The Lake Taupō Protection Trust - along with its central and local government funders, and Ngāti Tūwharetoa - is proudly announcing the achievement of agreements to meet the target 170 tonne a year reduction in the amount of nitrogen entering the lake.
“This is a very major milestone in efforts to protect Lake Taupō, which is an iconic national treasure and major tourism asset,” said trust chairman Clayton Stent.
“All involved are extremely pleased with what has been achieved. Getting the nitrogen leaching load down is crucial to ensuring the lake’s future health. It’s a great example of what can be done through tight co-operation between central and local government, iwi and others,” said Mr Stent.
The reduction - achieved by the trust entering into financial arrangements to change local land use – hits the goal of securing a future 20 per cent reduction in the load of nitrogen leaching into the lake through the ground. Stock urine is a main source of the nutrient.
Today’s announcement follows the recent signing of a contract for the final bit part of land use change needed. The way the reductions are funded means actual on-the-the ground arrangements for the 170 tonnes a year reduction will be finalised by 2018.
The changes – involving the purchasing of land and land use changes via a $79.2 million fund – won’t result in a quick 170 tonnes a year reduction. That’s because the way nitrogen leaches into the lake over time means there will be a long lag of decades before the reductions will take complete effect, Mr Stent said.
“But this is a project about leaving behind a cleaner legacy for future generations and protecting this important national taonga. We needed to act when we did.”
Waikato Regional Council chairperson Paula Southgate said the council was proud of the leading edge policy and funding it had provided for the project. “The council’s Variation 5 policy, which has facilitated the nitrogen reduction, has been internationally recognised and has required a major effort from us all to implement. Ratepayers’ contributions have been very important in recognising the need to protect this regional treasure. I’m also very grateful to our central and local government partners, Ngāti Tūwharetoa and local landowners for their major contributions.”
Taupō mayor David Trewavas said: “This fantastic milestone marks a major achievement for the community of the Taupō district. There has been a substantial investment from both urban and rural parts of the community and a fundamental shift in the way we use land and treat wastewater discharges. I am very proud of the way our community has pulled together to protect our greatest taonga.”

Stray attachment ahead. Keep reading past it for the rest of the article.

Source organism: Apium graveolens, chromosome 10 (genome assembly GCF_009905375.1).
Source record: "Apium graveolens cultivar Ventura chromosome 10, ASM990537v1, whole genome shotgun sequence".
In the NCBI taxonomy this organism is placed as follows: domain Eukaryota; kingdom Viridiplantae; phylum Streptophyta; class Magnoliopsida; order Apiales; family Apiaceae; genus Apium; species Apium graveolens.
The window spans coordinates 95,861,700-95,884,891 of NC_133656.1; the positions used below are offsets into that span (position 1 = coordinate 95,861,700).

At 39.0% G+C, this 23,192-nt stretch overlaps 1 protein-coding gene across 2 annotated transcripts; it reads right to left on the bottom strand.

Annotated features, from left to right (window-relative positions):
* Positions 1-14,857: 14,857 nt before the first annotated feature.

Tūwharetoa Māori Trust Board chair John Bishara said: “We all need to stay vigilant to ensure protection of our ways is maintained to ensure future generations are able to enjoy this very special water body, Lake Taupō. We are very pleased to celebrate this very important milestone in partnership with our local communities.”
In the late 1990s, regional council monitoring showed that water quality in Lake Taupō was deteriorating and losing the clarity it was famed for. Nitrogen emissions, which stimulate algal growth, were identified as the cause and farming was established as the major source of manageable nitrogen emissions. The regional council introduced a variety of measures under its Variation 5 policy, including caps on nitrogen emissions from farms and limits on wastewater discharges. The council also developed a world-leading scheme allowing the trading of rights to emit nitrogen. All farms within the Taupō catchment now have resource consents to operate within the cap placed upon them. But to just maintain water quality, a total 20 per cent reduction in the amount of nitrogen coming from farmland and urban areas was needed to restore 2001 levels of water quality and clarity by 2080.
So to help build on this cap scheme, the Lake Taupō Protection Trust was set up in February 2007 to administer the eventual $79.2 million fund to protect Lake Taupo's excellent water quality. Trust funding comes from the Ministry for the Environment (45 per cent), Waikato Regional Council ratepayers outside Taupo (33 per cent) and Taupō District Council ratepayers, including farmers and foresters (22 per cent). Funds have been used to purchase land use changes in the catchment, either through land purchases or agreements to alter activities carried out on various properties. It is these arrangements that have secured the target 170 tonnes a year reduction for the future.
Tūwharetoa Māori Trust Board is the owner of Lake Taupō and has provided its support for the project from the beginning. Ngati Tūwharetoa landowners are the largest private sector landowner in the catchment and their involvement and participation is critical to achieving the nitrogen reduction targets and continued protection of all waterways in this catchment.
Despite reaching its goal of entering contracts to cut nitrogen leaching by 170 tonnes a year, the trust will likely continue to operate for some years to finalise various arrangements related to the reduction. A monitoring programme will also be established to measure future progress with nitrogen discharge reductions into the lake.
The ongoing success of the Lake Taupō project will involve ensuring existing land users stay within their existing resource consent or permitted activity conditions. The regional council has an ongoing role to check compliance of land users with the Variation 5 rules, ensure land owners understand their responsibilities, and to ensure robust processes are in place for trading nitrogen discharge allowances. The project partners have signed a monitoring agreement on how this sort of work will be done.
Lake Taupō Protection Trust: Graeme Fleming – 021 846 996
Waikato Regional Council: Stephen Ward – 021 756 310
Taupō District Council: Lisa Nairne – 027 839 8410
Tūwharetoa Māori Trust Board: Topia Rameka - 021 588 152